There is a high risk of Stage 1 load shedding on Thursday
evening, according to a recent statement released by Eskom.
Rotational load shedding is looming over South Africa once
more. Despite assurances from Public Enterprises Minister, Pravin Gordhan, and
Eskom chairman, Jabu Mabuza, the power utility is struggling to keep the lights
on as the country enters its winter months.
Eskom load shedding, Thursday 11 April
Date: 11 April 2019
There is a high risk of Stage 1 rotational loadshedding from 17:00 to 22:00 today, but will only be implemented if absolutely necessary @CityPowerJhb @CityTshwane @City_Ekurhuleni @CityofCT @eThekwiniM @eNCA @ewnupdates @SABCNewsOnline @IOL pic.twitter.com/JEkndLomfx
— Eskom Hld SOC Ltd (@Eskom_SA) April 11, 2019
Earlier this month, Eskom proposed an intricate contingency plan which would minimise load shedding in the months to come. The strategy, which included emergency boiler repairs, the employment of valuable expertise and a host of other capacity-increasing actions, seems to have hit a severe snag.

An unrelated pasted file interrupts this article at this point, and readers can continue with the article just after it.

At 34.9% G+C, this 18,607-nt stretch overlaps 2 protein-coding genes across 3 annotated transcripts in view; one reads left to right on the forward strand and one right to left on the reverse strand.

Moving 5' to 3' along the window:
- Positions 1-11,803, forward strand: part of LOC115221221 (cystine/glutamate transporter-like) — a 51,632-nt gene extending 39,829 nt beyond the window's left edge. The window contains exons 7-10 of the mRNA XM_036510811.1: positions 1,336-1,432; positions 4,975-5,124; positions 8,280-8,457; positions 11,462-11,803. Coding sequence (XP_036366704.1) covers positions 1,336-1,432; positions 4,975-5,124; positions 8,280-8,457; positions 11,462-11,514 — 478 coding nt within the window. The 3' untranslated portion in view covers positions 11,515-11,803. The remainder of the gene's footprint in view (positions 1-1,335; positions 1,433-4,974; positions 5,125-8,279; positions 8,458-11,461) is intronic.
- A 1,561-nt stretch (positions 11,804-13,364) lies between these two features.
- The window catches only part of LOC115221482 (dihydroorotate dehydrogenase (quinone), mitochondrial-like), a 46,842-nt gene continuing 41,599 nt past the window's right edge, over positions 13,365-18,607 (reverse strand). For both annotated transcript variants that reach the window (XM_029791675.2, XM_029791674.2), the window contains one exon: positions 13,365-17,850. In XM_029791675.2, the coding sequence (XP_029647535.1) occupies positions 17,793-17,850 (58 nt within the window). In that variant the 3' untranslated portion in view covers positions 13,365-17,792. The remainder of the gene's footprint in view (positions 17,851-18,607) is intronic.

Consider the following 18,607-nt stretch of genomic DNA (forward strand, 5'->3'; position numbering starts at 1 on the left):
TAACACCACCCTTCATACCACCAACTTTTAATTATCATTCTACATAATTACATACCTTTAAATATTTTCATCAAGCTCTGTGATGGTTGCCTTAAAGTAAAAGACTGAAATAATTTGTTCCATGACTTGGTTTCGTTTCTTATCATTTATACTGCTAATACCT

On Thursday afternoon, after a prolonged yet tentatively
welcomed silence, Eskom issued a daunting statement:
“There is a high risk of rotational load shedding today from 17:00 to 22:00, but will only be implemented if absolutely necessary. This is as a result of a shortage of capacity due to the loss of generating units at our power stations.”
In an attempt to soften the blow, Eskom went on to explain that the country had, in fact, been at risk of load shedding for most of the week but that its ‘winter plan’ had managed to keep powerlessness at bay for five days.
Eskom’s empty promises
This is likely to be of little comfort to South Africans who
have been left frustrated and anxious following a particularly dire load
shedding schedule experienced throughout the year. More worrying, is the fact
that Stage 1 load shedding generally precedes more grievous cuts.
In March, it took less than 24 hours for Eskom to ratchet the load shedding schedule up from Stage 1 to Stage 4 – the latter being the worst-case scenario experienced to date. In addition to the disruptions, it’s estimated that the last bout of load shedding cost the South African economy upwards of R20 billion in unserved energy.
Eskom has urged all consumers to use electricity sparingly.
To find out when your area will be affected by blackouts, here’s how to check your daily load shedding schedule.